Screech owls are found particularly in the Americas where they are endemic. For the most of 20th century, this genus was categorized with the old world scops owls which belong to the genus Otus. However, it is now considered as a separate genus based on DNA sequencing, morphological, biogeographical, and behavioral data. Currently, there are 21 known species of screech owls belonging to the genus of Megascops one of which is the Eastern screech owl. There are five subspecies of the eastern screech owl which are found in eastern North America from Mexico to Canada.
An adult eastern screech owl (Megascops asio) measures between 6.3 and 9.8 inches in length and approximately 4.3 to 8.6 oz. in weight, while the wingspan ranges approximately 18 to 24 inches. In appearance, they are either dark grey or rusty colored with intricate patterns on the plumage with streaks on the underparts. They are characterized by a round, large head, and outstanding ear tufts. They also have yellow eyes and the beak is yellowish as well, while its length is about 0.57 inches. The eastern screech owl also has strong and relatively large feet compared to the southern screech owl, and they have feathers covering to the toes.
Habitat and Range
The eastern screech owl is typically found in the deciduous forests, open mixed woodlands, wooded suburban areas, parks, woodlands near marshes, riparian woodlands, fields, and meadows. They are known to avoid locations commonly inhabited by larger owls, particularly the great horned owl (Bubo Virginianus). They can thrive in the face of urbanization and are considered more adaptable and successful than their counterparts like the barred owl (Strix varia) and barn owl (Tyto alba). The Eastern screech owls can nest and live along the borders of busy highways and even on top of the street light posts in the center of cities. Eastern screech owls are known to live anywhere from the sea level to as high as 49,000 feet above sea level in areas such as the Sierra Madre Oriental Mountains.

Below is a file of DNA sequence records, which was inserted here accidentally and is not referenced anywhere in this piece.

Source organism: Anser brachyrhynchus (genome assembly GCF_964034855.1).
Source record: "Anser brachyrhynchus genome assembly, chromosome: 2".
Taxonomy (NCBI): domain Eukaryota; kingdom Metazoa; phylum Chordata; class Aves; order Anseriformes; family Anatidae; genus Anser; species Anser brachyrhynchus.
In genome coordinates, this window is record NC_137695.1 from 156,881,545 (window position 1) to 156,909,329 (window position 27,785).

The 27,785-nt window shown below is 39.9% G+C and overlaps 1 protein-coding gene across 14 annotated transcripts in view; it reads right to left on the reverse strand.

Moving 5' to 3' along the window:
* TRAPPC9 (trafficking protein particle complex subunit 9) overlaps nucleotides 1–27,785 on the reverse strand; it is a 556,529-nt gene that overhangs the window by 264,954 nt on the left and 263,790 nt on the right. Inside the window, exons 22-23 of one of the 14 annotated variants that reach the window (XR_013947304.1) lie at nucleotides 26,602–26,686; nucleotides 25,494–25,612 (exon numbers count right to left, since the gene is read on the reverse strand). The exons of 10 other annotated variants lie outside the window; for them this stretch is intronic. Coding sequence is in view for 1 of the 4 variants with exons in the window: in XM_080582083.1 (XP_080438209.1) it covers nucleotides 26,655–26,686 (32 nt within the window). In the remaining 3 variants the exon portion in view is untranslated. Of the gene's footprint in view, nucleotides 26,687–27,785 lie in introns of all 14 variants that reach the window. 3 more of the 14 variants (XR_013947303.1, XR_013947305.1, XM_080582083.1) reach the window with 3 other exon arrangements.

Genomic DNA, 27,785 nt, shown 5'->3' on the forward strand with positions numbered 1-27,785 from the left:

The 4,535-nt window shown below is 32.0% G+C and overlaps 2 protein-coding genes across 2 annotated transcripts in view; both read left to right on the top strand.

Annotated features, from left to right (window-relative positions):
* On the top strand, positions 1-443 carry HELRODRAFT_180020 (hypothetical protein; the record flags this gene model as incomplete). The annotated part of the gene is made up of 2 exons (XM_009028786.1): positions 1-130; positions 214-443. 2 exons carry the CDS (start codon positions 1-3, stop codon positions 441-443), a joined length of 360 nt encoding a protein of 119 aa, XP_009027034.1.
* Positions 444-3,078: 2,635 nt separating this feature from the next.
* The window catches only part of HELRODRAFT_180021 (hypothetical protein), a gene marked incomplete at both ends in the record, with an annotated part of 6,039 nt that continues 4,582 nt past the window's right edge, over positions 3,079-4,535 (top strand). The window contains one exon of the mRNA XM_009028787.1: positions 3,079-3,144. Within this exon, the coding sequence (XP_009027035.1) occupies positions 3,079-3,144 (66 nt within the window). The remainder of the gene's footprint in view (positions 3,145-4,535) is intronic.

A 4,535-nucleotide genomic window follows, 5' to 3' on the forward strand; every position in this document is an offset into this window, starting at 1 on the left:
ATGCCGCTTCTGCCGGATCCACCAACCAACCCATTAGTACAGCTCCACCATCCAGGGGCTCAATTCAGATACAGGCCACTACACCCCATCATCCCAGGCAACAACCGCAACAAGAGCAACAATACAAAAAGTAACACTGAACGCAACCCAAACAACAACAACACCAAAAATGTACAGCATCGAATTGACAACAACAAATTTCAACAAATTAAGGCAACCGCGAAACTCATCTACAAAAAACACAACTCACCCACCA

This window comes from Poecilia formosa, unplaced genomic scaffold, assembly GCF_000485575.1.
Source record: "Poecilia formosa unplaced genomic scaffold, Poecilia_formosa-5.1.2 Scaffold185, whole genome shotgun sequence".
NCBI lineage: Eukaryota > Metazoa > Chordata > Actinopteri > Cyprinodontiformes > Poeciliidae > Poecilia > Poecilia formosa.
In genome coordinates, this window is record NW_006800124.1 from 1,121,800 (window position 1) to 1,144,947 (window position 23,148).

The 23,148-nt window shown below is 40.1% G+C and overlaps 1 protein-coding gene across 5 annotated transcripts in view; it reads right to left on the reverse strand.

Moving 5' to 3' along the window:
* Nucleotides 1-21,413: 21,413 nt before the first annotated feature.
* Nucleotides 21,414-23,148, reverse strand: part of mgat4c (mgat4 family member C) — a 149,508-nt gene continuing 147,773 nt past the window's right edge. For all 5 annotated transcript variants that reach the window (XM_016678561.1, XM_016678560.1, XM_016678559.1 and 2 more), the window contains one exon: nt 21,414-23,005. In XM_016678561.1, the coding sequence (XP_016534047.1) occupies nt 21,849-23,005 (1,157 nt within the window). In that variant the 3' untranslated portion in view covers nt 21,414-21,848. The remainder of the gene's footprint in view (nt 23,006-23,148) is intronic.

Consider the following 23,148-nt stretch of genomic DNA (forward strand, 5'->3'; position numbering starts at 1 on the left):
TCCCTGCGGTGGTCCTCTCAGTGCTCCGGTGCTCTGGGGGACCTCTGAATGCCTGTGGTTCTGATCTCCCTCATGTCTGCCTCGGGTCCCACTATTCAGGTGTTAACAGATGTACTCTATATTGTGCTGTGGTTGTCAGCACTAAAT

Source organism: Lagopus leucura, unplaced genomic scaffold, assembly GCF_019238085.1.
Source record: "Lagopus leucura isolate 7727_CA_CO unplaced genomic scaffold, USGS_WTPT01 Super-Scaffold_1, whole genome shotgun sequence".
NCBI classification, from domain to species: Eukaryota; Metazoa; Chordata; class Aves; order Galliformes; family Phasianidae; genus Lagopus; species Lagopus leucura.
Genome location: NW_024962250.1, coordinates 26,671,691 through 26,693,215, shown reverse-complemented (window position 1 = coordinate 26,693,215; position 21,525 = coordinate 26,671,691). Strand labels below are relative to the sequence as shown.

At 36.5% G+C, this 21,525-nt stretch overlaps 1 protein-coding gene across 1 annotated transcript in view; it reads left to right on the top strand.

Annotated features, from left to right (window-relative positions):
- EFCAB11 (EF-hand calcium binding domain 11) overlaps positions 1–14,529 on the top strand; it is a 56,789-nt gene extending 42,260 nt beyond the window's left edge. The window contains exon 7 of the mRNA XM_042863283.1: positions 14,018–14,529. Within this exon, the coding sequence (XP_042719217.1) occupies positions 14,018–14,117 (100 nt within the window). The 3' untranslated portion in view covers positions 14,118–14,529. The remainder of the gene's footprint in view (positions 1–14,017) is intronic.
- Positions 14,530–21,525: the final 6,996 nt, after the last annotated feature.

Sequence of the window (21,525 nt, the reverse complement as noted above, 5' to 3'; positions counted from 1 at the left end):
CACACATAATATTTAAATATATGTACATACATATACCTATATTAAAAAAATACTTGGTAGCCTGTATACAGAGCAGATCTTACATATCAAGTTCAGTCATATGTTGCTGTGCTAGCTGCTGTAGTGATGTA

The eastern screech owl, like the majority of other raptors, is an opportunistic hunter. They are also versatile and ferocious hunters which led the early writers to nickname the owl as the “feathered wildcats.” In urban regions, eastern screech owls prey on introduced species to meet their dietary needs. House sparrows, lizards, house mice, and large insects like the cicadas form the diet of the owl. The bird hunts from the fall of darkness to early in the morning and mostly during the first hours when darkness falls. The bird takes advantage of its sharp vision and acute hearing to locate its prey, and they hunt by dropping down on their prey from perches. They can also hunt by scanning from the top of trees, and they can make short forays into open fields.
The eastern screech owl is listed by the IUCN Red List as a least concern species due to their large population in the wild. The exact number of the population has been difficult to determine because it is a nocturnal bird. However, it is estimated that the population of the bird increased between 1966 and 2015, particularly in Canada but declined in the United States. According to the Partners in Flight, the estimate of the world population of the eastern screech owl is 900,000, and 95% of the population is in the US. The Eastern Screech owl is rated 20 out of 20 on the Continental Concern Score. In 2016, the species was not North America’s Bird Watchlist.